I've been trying to learn some of the basics of machine learning. As a test project, I'm trying to predict NFL wide receivers fantasy football performance by season using data on: their past performance, their team's past performance, and measures of their teammates' ability. My goal is to find a model that predicts player performance better than players' average draft position (ADP) in real fantasy drafts.
I have data from 2000-2019. My full dataset has 1843 observations of almost 200 variables. Note that I use ADP as a variable.
My approach has been to train a random forest model, with cross-validation, on the 2000-2018 data and then measure model performance when predicting on the 2019 data.
The model I used was:
(model0018 <- train( fantasy_points ~ ., data0018, method = "ranger", metric = "MAE", tuneLength = 5, trControl = trainControl( method = "cv", number = 5, verboseIter = TRUE ) ))
The model does not yield good results. My model's predictions only beat ADP 40% of the time for the 2019 data, and that's using ADP as a predictor variable.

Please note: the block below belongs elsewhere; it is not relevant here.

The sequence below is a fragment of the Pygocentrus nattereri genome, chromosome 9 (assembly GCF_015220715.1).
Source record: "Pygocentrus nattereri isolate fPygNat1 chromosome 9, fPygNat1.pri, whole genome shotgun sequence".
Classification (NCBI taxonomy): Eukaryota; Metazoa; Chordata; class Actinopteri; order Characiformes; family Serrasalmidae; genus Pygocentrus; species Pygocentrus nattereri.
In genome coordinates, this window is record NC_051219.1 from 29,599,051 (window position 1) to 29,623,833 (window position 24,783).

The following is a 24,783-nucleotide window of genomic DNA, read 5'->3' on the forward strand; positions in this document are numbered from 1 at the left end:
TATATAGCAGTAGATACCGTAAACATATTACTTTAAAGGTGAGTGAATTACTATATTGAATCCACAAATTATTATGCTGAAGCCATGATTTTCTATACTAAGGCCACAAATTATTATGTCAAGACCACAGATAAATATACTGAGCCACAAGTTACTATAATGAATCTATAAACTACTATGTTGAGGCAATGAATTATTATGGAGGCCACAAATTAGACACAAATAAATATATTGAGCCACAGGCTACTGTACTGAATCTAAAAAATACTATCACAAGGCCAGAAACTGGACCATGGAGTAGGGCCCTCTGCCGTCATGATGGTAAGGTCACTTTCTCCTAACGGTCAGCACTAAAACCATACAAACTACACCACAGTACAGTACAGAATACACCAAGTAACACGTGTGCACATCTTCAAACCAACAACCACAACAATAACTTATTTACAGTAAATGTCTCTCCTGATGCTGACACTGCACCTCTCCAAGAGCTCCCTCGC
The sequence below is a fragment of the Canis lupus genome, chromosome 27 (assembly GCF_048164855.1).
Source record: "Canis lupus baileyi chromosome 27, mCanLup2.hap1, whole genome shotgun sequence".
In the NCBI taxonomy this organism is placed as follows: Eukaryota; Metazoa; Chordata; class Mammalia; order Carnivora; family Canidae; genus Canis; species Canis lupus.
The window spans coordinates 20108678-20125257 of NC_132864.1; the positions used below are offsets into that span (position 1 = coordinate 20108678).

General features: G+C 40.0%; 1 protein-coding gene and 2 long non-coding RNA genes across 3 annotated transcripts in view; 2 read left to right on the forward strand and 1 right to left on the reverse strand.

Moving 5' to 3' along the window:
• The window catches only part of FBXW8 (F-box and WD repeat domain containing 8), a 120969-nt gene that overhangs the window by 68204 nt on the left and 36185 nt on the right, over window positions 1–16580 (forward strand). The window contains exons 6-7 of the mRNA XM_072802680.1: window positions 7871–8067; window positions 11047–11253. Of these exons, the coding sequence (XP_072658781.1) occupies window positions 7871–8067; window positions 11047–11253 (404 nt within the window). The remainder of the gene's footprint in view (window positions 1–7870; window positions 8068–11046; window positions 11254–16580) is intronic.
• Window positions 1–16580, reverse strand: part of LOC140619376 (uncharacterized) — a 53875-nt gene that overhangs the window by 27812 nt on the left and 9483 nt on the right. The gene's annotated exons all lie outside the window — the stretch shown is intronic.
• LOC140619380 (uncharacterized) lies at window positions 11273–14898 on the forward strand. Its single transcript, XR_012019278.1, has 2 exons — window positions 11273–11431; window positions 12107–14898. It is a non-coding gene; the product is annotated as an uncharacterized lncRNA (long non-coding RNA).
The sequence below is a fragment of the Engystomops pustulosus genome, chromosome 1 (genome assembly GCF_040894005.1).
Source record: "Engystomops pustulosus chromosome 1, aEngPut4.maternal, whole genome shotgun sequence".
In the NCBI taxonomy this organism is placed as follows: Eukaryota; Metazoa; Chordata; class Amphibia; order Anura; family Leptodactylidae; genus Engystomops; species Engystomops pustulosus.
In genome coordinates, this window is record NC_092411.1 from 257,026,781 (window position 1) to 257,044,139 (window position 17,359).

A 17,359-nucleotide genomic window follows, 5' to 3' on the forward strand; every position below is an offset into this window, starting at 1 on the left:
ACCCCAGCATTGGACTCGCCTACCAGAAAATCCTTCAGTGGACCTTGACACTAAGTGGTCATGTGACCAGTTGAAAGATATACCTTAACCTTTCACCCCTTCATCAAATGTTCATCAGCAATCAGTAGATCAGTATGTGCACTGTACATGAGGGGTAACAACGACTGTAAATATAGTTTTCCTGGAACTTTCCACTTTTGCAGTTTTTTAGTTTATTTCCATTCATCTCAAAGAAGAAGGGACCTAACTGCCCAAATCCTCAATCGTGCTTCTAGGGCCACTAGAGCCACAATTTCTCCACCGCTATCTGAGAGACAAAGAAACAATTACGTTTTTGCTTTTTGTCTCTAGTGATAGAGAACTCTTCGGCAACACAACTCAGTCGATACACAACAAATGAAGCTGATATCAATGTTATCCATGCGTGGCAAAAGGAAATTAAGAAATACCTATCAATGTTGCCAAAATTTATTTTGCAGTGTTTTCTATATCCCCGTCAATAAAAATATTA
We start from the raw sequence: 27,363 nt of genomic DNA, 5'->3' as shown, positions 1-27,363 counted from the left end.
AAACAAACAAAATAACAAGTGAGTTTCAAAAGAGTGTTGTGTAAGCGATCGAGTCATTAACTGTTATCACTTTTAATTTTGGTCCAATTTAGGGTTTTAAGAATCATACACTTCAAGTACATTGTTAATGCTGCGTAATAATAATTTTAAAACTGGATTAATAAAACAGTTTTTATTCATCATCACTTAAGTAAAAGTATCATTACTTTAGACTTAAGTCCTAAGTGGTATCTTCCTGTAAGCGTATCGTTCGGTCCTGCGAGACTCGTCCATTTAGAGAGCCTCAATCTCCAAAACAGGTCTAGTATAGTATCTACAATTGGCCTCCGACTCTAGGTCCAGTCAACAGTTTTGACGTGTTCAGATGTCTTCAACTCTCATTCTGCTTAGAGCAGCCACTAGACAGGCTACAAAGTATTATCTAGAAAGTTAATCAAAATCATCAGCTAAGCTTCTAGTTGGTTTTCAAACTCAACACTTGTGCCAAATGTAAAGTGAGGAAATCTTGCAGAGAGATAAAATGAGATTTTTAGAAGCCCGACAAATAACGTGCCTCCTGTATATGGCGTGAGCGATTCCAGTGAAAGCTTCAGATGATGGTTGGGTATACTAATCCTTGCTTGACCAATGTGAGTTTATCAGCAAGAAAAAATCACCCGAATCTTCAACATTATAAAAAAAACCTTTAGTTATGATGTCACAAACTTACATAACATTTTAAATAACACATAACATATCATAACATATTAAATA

When I include 2019 observations in the training set, however, the model predicts these 2019 observations very well. It beats ADP's predictions 84% of the time.
After observing this poor out-of-sample, but strong in-sample performance, I reasoned that my model must be overfitting the data. So I reduced the number of predictors to just 4 predictors I thought would be most relevant.
The model still works very well in-sample, beating the ADP predictions 70% of the time. However, its performance out-of sample was still much worse - beating ADP predictions only 53% of the time.
How is it possible that such a simple model, with 460 observations to every predictive variable, is still overfitting? What can I do to try to fix this problem?